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Education for all

Five bloggers, five countries, one dialogue

The digital divide in education

The Internet makes learning easier - for those with access

Before I talk about paths other family members in my generation took in the German educational system, I want to come back to what my cousin Thorsten said in his interview: “The future of education is in Web.2.0.”

Many of the other bloggers and I have already written about this: No matter whether in Kenya or in Germany, technology opens new doors to education everywhere. But these don’t overcome old problems.
As I wrote in May, the higher your level of education already is, the better you can profit from the opportunities the Internet offers. If I only speak one langue, I can understand only a small fraction of what is available online. Speakers of economically important and widely-used languages – such as English, French, and German – are still in a better position: In their languages you can find so much more than in languages of smaller language groups. So you will find almost four billion English articles on Wikipedia but only 361 in Swazi. There are many more examples of this. They show us that people who don’t know English are disadvantaged in the digital world, too. Therefore, inequality in access to education can’t be completely balanced out through technology. On the contrary: Sometimes it is even exacerbated!

Technical prerequisites must be in place to open websites at all. But lacking Internet access, rural areas or countries with poor infrastructure are more left out than before. In these areas, companies can’t profit from installing wires or radio towers. Costs may be too high, or there may just not be enough people who’d pay.

An e-book: new technologies make masses of information available

Economic interests don’t only determine who gets Internet access. They also influence what we can read online. If we trust in “googling” our knowledge, the risk is high of the first results being those manipulated by companies who have paid their online marketing and search engine optimization specialists to get their sites placed highly. Of course, the crowd of “normal” users has a certain power, too – but is it strong enough to counter economic – and often also state – interests?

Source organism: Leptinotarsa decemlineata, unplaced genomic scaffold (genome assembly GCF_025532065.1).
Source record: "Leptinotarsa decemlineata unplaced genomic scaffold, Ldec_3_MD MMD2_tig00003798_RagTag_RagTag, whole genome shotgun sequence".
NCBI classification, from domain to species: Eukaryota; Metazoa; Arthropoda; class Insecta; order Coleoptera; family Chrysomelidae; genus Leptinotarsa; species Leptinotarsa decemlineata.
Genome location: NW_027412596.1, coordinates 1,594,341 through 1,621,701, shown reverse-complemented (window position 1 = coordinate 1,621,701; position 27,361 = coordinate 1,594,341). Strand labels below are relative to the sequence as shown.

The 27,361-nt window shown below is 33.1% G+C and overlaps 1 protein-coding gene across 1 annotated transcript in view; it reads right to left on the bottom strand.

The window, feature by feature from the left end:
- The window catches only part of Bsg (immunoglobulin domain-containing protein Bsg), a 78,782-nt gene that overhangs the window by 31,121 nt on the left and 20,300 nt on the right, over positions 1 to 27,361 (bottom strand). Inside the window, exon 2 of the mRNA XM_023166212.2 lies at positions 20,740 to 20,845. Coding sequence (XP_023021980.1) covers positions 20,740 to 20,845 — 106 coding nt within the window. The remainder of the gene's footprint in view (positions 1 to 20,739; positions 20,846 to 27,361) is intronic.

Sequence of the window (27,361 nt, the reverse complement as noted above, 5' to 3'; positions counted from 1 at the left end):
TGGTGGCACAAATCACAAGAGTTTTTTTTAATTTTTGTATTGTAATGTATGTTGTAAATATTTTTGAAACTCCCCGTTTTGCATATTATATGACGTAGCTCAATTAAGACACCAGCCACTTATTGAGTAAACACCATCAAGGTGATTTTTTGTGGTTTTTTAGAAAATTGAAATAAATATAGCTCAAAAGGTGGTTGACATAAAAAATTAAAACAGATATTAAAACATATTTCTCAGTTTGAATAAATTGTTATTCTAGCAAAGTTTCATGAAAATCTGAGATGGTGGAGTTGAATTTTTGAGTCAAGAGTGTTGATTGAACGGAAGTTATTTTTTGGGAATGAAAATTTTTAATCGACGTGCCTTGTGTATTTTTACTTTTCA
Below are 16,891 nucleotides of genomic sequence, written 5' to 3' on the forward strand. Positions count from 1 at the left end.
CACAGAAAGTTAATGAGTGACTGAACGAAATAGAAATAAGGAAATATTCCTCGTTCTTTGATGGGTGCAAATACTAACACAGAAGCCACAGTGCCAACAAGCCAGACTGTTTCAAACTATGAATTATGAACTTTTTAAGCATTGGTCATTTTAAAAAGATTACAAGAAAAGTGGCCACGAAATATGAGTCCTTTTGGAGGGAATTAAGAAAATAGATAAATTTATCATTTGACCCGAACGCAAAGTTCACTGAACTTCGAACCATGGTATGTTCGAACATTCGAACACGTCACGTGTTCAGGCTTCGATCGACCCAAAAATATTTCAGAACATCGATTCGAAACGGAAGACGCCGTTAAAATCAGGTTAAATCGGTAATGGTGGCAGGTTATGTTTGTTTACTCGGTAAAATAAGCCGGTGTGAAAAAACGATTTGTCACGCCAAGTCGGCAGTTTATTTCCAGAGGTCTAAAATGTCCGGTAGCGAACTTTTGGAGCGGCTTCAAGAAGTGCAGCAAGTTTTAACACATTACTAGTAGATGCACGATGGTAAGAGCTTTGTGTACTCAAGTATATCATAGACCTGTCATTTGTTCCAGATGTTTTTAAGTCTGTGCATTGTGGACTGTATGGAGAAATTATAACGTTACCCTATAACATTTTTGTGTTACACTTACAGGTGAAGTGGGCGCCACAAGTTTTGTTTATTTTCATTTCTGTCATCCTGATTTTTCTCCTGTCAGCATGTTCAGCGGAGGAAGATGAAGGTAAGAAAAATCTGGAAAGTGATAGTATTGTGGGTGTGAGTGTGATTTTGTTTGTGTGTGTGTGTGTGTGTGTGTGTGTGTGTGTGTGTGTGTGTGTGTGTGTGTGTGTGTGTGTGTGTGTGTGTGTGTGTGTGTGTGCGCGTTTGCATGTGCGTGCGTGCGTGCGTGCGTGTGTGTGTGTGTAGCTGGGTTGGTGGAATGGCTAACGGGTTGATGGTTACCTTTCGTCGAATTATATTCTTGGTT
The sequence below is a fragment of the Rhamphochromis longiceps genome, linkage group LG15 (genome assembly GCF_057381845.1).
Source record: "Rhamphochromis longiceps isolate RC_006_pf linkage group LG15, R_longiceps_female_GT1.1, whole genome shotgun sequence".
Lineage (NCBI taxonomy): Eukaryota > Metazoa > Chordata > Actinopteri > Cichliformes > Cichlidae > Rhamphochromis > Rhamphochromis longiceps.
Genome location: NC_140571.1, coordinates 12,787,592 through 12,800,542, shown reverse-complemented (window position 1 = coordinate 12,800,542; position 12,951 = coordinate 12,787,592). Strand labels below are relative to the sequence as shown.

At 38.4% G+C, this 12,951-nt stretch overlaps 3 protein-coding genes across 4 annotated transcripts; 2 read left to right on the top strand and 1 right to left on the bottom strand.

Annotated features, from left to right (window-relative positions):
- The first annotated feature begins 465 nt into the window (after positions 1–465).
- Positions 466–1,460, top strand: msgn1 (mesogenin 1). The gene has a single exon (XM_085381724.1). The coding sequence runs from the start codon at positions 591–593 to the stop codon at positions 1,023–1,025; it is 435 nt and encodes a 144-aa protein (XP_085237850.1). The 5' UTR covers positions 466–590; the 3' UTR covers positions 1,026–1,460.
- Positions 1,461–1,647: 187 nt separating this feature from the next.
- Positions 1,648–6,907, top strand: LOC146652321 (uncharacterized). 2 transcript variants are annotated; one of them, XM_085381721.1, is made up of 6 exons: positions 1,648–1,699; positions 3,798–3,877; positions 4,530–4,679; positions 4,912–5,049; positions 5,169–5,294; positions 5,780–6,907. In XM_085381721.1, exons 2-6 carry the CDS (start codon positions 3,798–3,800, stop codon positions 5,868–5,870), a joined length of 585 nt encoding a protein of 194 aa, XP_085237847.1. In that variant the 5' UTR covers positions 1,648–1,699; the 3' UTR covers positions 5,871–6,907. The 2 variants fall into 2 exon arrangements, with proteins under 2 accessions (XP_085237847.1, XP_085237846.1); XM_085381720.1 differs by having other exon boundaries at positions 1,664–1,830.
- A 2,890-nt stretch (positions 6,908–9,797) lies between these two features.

I find such questions very interesting. And I think all of us in society and politics have to grapple with them. That is why I’m looking forward to next week’s Global Media Forum that starts on Monday in Bonn. During this international media conference hosted by Deutsche Welle, I’ll be able to discuss live with the other four bloggers and listen to experts. This year’s motto is “Culture, Education, Media.” I’m especially excited about having the opportunity to participate in the different workshops. Some deal with my new blog post’s topics, e.g., “An Algorithmic View of the World: How Google and Others Shape Awareness and Education“ and “Learning Is a Two-Way Street: Participation in Communication and Education.“ I’ll write next week about my experiences from the conference.

Date

June 22, 2012 | 8:00 am

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3 Comments

3 Comments

  • If higher education is artificially made a fetish, there appears a problem: Internet access means a temptation for students to plagiarise while preparing a final yearly essay. If their professors and tutors use special programmes to detect plagiarism, this megative trend will disappear. Otherwise (when professors and examiners belong to those having little wish to use a computer) it may become a habit resulting in getting a degree with rather low skills in reality.
    Still, it doesn’t belittle the advantages Internet offers us!

  • Hi, I think it is necessary to differentiate information from knowledge. The internet is certainly a rich source of information, but knowledge is the result of the transformation of information from cognitive processes to solve real problems or theoretical, seek solutions, innovate, build things that do not exist, refine theoretical models, etc.. However, no information there is no production of knowledge. In this sense the Internet can contribute a lot – despite the criticism we can make the Internet – allowing us to conclude that the digital divide also means exclusion from information and knowledge.

  • I totally agree with you, Pavel.

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